Damoulas previously worked as a research associate on eBird’s team and helped to develop some of their methods. “We think it’s going to be fantastic because it will involve Londoners, who are really sensitive and really interested in air pollution in London, and have been actually over many years,” he said. “What if you could choose where to place the sensor? We can speak about how you can guide citizens to sample locations that are of interest – those might be areas for instance where my model has the highest uncertainty, where I want more information.”
In order for the project to be successful, Damoulas’s team needs to provide citizens with incentives to collect air quality data on their behalf. To this end, they are working with environmental groups such as Friends of the Earth and Greenpeace to find a willing audience. Existing networks show that there is appetite among sections of the public for grassroots science. The Things network, a group of hobbyists from around the world who use Internet of Things (IoT) devices to build sensing networks, is a good example.
Forecasting pollution and testing policies
Finding ways to collect new data makes up only part of the team’s remit; the value for the city comes from what they can do with it. By combining the air quality data with other datasets, both open data and some of the GLA’s own, Damoulas plans to build a high-resolution analysis platform, which will allow them to understand the causes of air pollution, and from this, predict where it will occur.
Using machine learning, his team will be able to analyse the causes of the build-up of air pollution in specific areas and at particular times. Damoulas said they plan to “do what we call hyperlocal estimation of air pollution: high-resolution estimates, dynamic models that can track it in space and time – so that you can produce not just a map that’s very static, but really be able to provide high-resolution forecasts and real-time coverage.”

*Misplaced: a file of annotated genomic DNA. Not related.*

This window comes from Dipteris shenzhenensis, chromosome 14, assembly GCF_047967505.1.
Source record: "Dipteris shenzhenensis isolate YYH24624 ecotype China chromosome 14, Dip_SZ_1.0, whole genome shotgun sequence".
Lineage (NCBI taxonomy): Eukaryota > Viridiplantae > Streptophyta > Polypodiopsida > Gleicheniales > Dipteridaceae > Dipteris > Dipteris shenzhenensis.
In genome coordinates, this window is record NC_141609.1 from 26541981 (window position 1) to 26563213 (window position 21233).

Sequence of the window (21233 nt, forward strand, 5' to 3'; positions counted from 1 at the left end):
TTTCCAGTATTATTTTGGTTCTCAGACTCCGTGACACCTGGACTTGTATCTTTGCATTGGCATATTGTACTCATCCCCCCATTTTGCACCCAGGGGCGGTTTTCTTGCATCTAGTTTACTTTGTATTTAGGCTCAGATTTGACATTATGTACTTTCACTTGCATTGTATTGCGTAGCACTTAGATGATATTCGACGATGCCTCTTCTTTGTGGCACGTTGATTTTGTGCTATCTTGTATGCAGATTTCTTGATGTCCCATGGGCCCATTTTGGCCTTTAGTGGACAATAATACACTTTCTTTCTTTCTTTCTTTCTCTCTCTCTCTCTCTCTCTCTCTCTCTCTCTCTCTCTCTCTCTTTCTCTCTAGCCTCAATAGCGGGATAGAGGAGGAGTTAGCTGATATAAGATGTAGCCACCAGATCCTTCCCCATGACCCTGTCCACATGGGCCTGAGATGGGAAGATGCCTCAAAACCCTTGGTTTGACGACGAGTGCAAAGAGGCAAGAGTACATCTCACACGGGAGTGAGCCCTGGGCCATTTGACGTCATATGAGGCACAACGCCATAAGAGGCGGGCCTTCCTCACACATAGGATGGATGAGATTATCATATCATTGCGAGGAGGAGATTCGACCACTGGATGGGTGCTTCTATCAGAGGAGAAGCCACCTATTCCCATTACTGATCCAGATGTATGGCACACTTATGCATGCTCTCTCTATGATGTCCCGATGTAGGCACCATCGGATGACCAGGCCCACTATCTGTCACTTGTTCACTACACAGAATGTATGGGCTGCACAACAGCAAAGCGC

“We’re interested in detecting changes. We have methodologies that would monitor online all of the sensors that would actually pick up what we call “change points”; when the process has drastically changed from what it was before. That’s very interesting for policy evaluation.”
Damoulas’s team meets with policymakers at the GLA once a week to find ways to use the findings to make policy. The key is being able to understand what causes air pollution to fluctuate across the city. Rather than have a static map of air pollution, the team aim to provide a tool which will allow government to test the impact of specific interventions in minute detail.
“We and the GLA are very interested in testing the effect of the policy, and not just at an aggregate level,” said Damoulas. “Which areas were affected, what was the effect of introducing this specific policy? How does that connect to socio-economic characteristics? Are you breathing more pollution because you are poor?”
The challenges ahead
London isn’t the only city where government is trying to improve its understanding of air quality. In Chicago, authorities have partnered with local universities to set up the “Array of Things”, a network of air quality sensors across the city that provide policymakers and the public with a “fitness tracker” for the city.
Two flagship smart city projects, one run by Alphabet subsidiary Sidewalk Labs on the waterfront in Toronto and another by Bill Gates’s Belmont project in Arizona, will install air quality sensors as they build, allowing them to track pollution and test out ways of dealing with it in the same way London proposes.
“We’re interested in detecting changes – that’s very interesting for policy evaluation.”
The Clean Air in London project is still in the opening stages of a two year partnership between the GLA and the Alan Turing Institute. By engaging the public itself, London’s plans to avoid the expense of installing new sensors and win the flexibility to test specific ideas. Its success rests on whether or not it can build a community of engaged contributors: it took eBird years of trial and error to find the right combination of incentives to engage contributors.
Due to London’s complex governmental structures – services are run by 32 different boroughs, each with their own data sources – gaining access to the supplementary data which will allow Damoulas’s team to run different analyses is difficult.
Even with a sophisticated system in place to allow air quality to be monitored in high resolution, reducing pollution will depend on the strength of the policies proposed. Some of these will involve difficult conversations, and likely conflict. Regardless, with the new platform, government will be able to tell quickly, and accurately, which hit the mark, and which don’t.
(Picture credit: Flickr/David Holt)